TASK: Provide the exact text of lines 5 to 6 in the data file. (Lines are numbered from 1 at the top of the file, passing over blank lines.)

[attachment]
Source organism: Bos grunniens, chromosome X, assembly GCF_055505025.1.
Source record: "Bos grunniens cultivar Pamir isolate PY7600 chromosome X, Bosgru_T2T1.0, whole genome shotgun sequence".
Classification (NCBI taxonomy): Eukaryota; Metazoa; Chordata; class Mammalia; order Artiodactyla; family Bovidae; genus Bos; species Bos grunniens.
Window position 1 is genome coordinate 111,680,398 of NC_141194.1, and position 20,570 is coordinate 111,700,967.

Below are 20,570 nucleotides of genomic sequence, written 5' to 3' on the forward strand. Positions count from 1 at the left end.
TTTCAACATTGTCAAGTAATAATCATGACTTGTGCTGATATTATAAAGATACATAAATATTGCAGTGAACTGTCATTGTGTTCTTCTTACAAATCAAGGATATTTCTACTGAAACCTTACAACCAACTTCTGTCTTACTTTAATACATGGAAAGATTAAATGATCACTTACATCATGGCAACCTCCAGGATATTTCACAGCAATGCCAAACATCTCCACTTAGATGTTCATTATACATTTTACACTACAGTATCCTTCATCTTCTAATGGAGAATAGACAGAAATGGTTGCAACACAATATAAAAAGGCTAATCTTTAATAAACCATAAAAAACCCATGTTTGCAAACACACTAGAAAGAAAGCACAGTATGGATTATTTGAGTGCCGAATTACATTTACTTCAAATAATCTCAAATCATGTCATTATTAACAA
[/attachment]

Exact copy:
Below are 20,570 nucleotides of genomic sequence, written 5' to 3' on the forward strand. Positions count from 1 at the left end.
TTTCAACATTGTCAAGTAATAATCATGACTTGTGCTGATATTATAAAGATACATAAATATTGCAGTGAACTGTCATTGTGTTCTTCTTACAAATCAAGGATATTTCTACTGAAACCTTACAACCAACTTCTGTCTTACTTTAATACATGGAAAGATTAAATGATCACTTACATCATGGCAACCTCCAGGATATTTCACAGCAATGCCAAACATCTCCACTTAGATGTTCATTATACATTTTACACTACAGTATCCTTCATCTTCTAATGGAGAATAGACAGAAATGGTTGCAACACAATATAAAAAGGCTAATCTTTAATAAACCATAAAAAACCCATGTTTGCAAACACACTAGAAAGAAAGCACAGTATGGATTATTTGAGTGCCGAATTACATTTACTTCAAATAATCTCAAATCATGTCATTATTAACAA